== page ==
The Story of A Young Teacher in the Alaska WildernessPaperback - 1977
"From the time I'd been a girl, I'd been thrilled with the idea of living on a frontier. So when I was offered the job of teaching school in a gold-mining settlement called Chicken, I accepted right away."
Anne Hobbs was only nineteen in 1927 when she came to harsh and beautiful Alaska. Running a ramshackle schoolhouse would expose her to more than just the elements. After she allowed Native American children into her class and fell in love with a half-Inuit man, she would learn the meanings of prejudice and perseverance, irrational hatred and unconditional love. "People get as mean as the weather," she discovered, but they were also capable of great good.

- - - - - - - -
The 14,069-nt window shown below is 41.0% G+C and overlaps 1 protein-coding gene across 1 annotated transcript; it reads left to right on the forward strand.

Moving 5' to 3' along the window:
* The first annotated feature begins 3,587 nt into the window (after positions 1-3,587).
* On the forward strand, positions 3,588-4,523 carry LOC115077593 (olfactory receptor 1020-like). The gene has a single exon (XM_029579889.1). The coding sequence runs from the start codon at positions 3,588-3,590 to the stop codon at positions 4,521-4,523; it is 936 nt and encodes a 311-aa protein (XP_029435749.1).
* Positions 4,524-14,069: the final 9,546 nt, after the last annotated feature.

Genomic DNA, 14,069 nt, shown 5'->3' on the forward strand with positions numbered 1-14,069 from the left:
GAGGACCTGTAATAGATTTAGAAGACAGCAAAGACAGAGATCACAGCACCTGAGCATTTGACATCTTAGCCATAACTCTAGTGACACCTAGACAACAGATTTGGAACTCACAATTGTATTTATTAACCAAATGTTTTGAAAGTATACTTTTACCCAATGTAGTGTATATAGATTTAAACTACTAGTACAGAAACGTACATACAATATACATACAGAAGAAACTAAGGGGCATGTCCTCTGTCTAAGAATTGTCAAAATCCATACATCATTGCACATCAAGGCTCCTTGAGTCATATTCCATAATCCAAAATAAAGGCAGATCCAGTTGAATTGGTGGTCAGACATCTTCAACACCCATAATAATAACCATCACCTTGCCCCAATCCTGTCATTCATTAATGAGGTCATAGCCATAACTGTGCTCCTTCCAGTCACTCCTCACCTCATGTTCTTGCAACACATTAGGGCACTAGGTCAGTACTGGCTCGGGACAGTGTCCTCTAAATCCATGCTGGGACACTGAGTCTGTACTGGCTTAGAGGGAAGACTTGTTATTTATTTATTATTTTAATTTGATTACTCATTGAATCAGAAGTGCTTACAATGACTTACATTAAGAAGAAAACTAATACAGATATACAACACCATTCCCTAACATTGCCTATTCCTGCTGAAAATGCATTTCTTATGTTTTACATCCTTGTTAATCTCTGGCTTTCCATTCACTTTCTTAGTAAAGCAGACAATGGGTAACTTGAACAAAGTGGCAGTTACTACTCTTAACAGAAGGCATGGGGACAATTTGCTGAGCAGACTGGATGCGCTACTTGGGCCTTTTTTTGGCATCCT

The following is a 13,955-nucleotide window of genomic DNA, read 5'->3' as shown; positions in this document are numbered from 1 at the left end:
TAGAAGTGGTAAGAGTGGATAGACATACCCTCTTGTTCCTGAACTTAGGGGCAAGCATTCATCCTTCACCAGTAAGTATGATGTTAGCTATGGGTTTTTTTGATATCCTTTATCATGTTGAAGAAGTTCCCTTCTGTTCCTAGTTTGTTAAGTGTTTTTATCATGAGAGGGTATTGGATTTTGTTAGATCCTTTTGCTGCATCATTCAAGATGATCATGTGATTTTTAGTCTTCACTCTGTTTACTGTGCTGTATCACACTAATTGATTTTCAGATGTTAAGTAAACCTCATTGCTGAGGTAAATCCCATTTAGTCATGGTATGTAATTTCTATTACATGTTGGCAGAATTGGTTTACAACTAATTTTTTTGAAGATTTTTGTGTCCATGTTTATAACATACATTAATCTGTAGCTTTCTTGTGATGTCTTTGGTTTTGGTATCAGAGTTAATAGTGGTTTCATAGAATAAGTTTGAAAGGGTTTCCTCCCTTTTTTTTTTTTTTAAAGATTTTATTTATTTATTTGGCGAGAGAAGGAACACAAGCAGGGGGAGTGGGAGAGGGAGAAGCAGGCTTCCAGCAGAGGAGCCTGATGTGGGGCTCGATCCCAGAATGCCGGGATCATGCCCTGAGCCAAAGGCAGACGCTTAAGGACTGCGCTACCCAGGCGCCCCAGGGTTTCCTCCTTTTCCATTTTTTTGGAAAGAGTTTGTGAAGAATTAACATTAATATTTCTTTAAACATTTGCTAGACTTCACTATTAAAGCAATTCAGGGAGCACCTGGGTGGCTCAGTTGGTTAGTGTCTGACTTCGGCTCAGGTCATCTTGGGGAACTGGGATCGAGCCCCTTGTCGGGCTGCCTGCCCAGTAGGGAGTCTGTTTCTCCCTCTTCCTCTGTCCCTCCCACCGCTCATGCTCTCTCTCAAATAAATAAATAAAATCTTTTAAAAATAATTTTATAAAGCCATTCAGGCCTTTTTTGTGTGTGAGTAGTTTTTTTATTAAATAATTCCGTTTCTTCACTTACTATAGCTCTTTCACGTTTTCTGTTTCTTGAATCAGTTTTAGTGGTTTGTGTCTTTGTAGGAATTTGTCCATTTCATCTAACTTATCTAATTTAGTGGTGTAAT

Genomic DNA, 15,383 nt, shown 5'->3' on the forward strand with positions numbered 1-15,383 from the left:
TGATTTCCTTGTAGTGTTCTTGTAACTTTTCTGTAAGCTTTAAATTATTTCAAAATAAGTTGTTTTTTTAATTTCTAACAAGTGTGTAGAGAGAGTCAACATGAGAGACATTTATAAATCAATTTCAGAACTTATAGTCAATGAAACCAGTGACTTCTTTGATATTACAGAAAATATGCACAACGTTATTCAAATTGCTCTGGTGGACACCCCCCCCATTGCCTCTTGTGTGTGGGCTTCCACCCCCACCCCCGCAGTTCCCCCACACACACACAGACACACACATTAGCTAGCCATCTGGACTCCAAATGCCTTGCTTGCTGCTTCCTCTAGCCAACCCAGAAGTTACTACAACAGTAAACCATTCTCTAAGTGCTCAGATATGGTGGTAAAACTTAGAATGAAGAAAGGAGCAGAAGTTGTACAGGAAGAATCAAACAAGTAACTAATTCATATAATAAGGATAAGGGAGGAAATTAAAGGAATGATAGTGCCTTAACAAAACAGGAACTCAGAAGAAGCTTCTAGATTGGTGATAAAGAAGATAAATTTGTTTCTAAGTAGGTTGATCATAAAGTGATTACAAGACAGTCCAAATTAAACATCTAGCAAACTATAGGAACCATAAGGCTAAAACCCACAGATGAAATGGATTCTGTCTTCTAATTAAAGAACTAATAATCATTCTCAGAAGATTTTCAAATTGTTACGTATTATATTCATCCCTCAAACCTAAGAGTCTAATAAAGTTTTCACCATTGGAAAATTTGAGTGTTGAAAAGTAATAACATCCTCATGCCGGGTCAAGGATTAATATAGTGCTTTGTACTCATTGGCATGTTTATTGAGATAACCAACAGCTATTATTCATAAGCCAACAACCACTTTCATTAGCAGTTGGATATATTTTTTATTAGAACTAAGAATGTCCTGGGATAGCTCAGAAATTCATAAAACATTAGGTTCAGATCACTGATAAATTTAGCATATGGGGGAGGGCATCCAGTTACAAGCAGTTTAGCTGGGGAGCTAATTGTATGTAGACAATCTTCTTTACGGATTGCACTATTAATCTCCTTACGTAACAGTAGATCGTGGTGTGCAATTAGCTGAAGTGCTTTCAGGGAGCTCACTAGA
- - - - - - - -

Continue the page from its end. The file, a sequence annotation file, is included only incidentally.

As told to Robert Specht, Anne Hobbs's true story has captivated generations of readers. Now this beautiful new edition is available to inspire many more.
"The memoir reads like an old-fashioned novel, a heartwarming love story with the added interest of frontier hardships and vividly portrayed characters." --Publishers Weekly
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1927 - Nineteen year old Anne Hobbs takes on the Alaskan wilderness to teach in the mining town of Chicken Alaska. When she gets there, things do not go as perfectly as she hopes. She falls in love with a "halfbreed" and adopts two local Indian children and is met with violent disapproval from the white community.
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